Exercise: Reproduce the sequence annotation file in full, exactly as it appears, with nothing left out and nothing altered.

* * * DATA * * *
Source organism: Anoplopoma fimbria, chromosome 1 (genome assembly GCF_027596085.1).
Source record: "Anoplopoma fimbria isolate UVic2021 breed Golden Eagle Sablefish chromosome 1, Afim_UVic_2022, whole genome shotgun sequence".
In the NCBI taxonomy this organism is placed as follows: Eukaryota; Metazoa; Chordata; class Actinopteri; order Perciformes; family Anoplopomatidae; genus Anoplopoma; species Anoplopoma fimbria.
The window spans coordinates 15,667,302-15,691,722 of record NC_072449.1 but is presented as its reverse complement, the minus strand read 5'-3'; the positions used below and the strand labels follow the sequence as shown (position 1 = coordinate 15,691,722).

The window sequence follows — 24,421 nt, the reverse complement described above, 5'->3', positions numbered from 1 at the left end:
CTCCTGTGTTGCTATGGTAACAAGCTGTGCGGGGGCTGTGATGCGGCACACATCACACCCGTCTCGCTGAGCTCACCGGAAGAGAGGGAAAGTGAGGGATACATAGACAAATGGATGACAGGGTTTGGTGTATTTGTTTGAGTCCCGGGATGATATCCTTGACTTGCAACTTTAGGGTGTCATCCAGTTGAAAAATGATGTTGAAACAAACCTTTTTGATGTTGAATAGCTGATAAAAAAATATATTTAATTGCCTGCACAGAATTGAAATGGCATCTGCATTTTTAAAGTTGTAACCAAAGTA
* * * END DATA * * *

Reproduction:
Source organism: Anoplopoma fimbria, chromosome 1 (genome assembly GCF_027596085.1).
Source record: "Anoplopoma fimbria isolate UVic2021 breed Golden Eagle Sablefish chromosome 1, Afim_UVic_2022, whole genome shotgun sequence".
In the NCBI taxonomy this organism is placed as follows: Eukaryota; Metazoa; Chordata; class Actinopteri; order Perciformes; family Anoplopomatidae; genus Anoplopoma; species Anoplopoma fimbria.
The window spans coordinates 15,667,302-15,691,722 of record NC_072449.1 but is presented as its reverse complement, the minus strand read 5'-3'; the positions used below and the strand labels follow the sequence as shown (position 1 = coordinate 15,691,722).

The window sequence follows — 24,421 nt, the reverse complement described above, 5'->3', positions numbered from 1 at the left end:
CTCCTGTGTTGCTATGGTAACAAGCTGTGCGGGGGCTGTGATGCGGCACACATCACACCCGTCTCGCTGAGCTCACCGGAAGAGAGGGAAAGTGAGGGATACATAGACAAATGGATGACAGGGTTTGGTGTATTTGTTTGAGTCCCGGGATGATATCCTTGACTTGCAACTTTAGGGTGTCATCCAGTTGAAAAATGATGTTGAAACAAACCTTTTTGATGTTGAATAGCTGATAAAAAAATATATTTAATTGCCTGCACAGAATTGAAATGGCATCTGCATTTTTAAAGTTGTAACCAAAGTA